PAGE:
Every summer, the eyes of the nation turn to the small borough of South Williamsport, Pennsylvania, as the best Little League baseball players from around the world compete for the Little League World Series Championship.
Started by Carl Stotz in 1939 across the Susquehanna River in Williamsport, Little League baseball has grown to become the largest organized youth sports league in the world, with leagues in every state and more than 80 countries.
The league’s signature event, the Little League World Series, is nationally broadcast each year from the Howard J. Lamade Stadium, located on Route 15. This event draws the eyes of the world, and tens of thousands of spectators make their way to this free event every August.
With this rich tradition spanning more than 75 years, it’s no wonder that there is a museum dedicated to the league history, ideals, and famous alumni.
Opened in 1982, the World of Little League, also known as the Peter J. McGovern Little League Museum, is home to a wide array of memorabilia related to the league, along with great interactive exhibits for kids and adults alike.
Located on a hill above Lamade Stadium and next to the headquarters of Little League International, the museum is a great destination for those looking to learn more about the history of the organization.
Visits to the museum start with a seven-minute video about Little League. I found it a bit strange that the video talked about the ideals of the organization and not its history, but it was well done.
Moving into the museum itself, there is information about the history of Little League. The museum features items dating back to the founding of Little League in 1939, including paperwork and equipment used in the first seasons of Little League baseball. There is also a section about safety and how Little League has advanced the safety of youth baseball over the years.
The rest of the museum can be broken down into roughly three areas, which are intertwined with each other as you move through the museum.
The first focuses on the traditions and ideals of Little League Baseball. Here, information is provided on the different levels of Little League, from baseball to softball and even the Challenger division. There is also a great video about the ideals of Little League, and how it has affected America. This video had obviously been updated recently, as it included video from 2014 World Series phenom, Mo’ne Davis.
The second area of the museum contains interactive exhibits that are fun for both kids and adults. There is a running area to test your speed moving from one base to another, an area to test your reaction time to ground balls, and even a wall to test how high you can jump.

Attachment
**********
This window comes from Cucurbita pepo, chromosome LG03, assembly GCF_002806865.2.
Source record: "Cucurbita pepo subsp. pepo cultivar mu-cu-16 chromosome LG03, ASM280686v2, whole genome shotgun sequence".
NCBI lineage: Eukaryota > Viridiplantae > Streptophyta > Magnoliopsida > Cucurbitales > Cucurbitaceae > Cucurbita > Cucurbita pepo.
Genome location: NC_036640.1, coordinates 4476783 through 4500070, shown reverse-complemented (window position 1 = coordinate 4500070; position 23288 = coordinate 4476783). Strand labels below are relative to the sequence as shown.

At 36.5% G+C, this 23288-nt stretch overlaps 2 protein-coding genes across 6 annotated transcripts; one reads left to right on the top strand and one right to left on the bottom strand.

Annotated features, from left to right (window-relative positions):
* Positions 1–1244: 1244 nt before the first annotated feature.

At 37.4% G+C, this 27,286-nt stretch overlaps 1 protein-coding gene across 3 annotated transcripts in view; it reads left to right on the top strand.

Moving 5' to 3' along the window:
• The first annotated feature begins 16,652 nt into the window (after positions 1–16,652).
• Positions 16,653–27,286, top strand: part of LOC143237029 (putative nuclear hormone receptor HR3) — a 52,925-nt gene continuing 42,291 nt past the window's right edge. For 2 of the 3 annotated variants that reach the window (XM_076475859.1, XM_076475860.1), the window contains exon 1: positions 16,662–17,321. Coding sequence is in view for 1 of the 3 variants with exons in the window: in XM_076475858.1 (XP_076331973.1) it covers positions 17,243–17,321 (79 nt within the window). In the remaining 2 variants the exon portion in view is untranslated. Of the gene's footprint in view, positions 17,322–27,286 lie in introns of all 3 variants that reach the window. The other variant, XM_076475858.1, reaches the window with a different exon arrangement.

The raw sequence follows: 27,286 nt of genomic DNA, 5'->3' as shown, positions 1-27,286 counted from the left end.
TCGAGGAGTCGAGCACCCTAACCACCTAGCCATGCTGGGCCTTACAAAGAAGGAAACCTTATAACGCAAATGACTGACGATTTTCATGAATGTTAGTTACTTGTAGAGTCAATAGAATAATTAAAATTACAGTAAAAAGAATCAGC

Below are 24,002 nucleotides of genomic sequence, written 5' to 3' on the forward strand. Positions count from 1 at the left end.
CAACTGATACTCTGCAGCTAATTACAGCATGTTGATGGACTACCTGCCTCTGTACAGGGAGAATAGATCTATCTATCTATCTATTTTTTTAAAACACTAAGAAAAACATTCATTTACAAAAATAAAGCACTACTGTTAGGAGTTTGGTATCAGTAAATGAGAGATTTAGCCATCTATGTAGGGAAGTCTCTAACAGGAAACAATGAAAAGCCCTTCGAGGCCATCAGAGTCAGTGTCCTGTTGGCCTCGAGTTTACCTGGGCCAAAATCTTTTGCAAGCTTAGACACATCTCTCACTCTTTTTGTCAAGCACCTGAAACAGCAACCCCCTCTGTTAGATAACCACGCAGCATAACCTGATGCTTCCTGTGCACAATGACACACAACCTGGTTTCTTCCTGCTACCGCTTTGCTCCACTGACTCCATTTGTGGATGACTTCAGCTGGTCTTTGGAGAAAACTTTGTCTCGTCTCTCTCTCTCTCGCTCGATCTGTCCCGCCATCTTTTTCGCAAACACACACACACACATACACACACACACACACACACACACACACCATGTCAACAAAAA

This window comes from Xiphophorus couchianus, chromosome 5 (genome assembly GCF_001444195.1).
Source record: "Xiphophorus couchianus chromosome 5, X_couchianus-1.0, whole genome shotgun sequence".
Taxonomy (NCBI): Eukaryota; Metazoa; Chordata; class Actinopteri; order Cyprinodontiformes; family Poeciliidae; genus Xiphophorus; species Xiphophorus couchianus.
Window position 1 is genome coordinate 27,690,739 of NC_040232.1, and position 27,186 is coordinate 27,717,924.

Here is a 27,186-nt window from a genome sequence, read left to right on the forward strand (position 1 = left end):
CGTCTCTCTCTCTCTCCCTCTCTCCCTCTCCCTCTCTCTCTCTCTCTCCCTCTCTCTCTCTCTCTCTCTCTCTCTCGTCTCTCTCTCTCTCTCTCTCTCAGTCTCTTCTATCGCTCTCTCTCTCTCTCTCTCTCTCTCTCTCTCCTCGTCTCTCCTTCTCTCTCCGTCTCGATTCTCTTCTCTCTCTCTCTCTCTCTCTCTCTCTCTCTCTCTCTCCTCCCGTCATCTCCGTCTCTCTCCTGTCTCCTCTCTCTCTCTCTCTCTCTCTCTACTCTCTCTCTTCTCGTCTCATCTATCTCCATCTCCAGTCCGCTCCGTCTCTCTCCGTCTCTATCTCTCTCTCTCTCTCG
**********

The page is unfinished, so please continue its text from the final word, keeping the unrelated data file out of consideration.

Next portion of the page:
During my visit, there were kids, teenagers, and even adults testing their skills in these fun interactive exhibits. While it would have been nice to have things like a radar gun for pitching or even a batting cage, these interactive exhibits are a great way for kids of all ages to enjoy the museum, especially if they aren’t interested in the history and memorabilia.
The last section of the museum focuses on memorabilia related to Little League. Here, they have Little League uniforms and equipment used by professional baseball players like Gary Carter and Mike Mussina (a Williamsport native).
There is also a uniform worn by Babe Ruth while playing games in Japan. While there is seemingly no connection to Little League, it is still very cool to see a uniform worn by Ruth.
Another baseball great featured in the museum is Ty Cobb. While he was born too early to play Little League baseball, he was a supporter of the league in his later years, and even came to several of the early tournaments in Williamsport. The museum has a ball signed by Cobb, along with the hat he wore while attending the series.
Before exiting the museum, there is a section called the Hall of Excellence. This commemorates former Little Leagues players that have gone on to great success in a variety of fields. Inductees include baseball greats (Tom Sever, Cal Ripken, Jr.), politicians (President George W. Bush, Vice President Joe Biden), celebrities (Bruce Springsteen, Kevin Costner), and many more both well-known and little-known people who’ve gone on to great things.
After exiting the museum, take a few minutes to check out the official Little League store. Then, head downhill behind the museum to get a great look at Howard J. Lamade Stadium, where the games of the Little League World Series are held each August.
It might be tempting to think that the World of Little League Museum is just for kids. However, as someone who played Little League baseball and still loves the game today, I very much enjoyed my visit to the museum.
If you have any interest in the history of baseball or just want to learn more about a great American institution, a visit to the World of Little League Museum is a great way to spend a few hours, no matter what the season.
Note: My visit to the World of Little League was hosted by the museum. However, the opinions expressed are my own.
World of Little League Museum
Hours: Thursday-Monday: 9am-4pm
Closed Tuesdays & Wednesdays
Cost: Adults: $8, Children: $4
Address: 525 Montgomery Pike (US-15)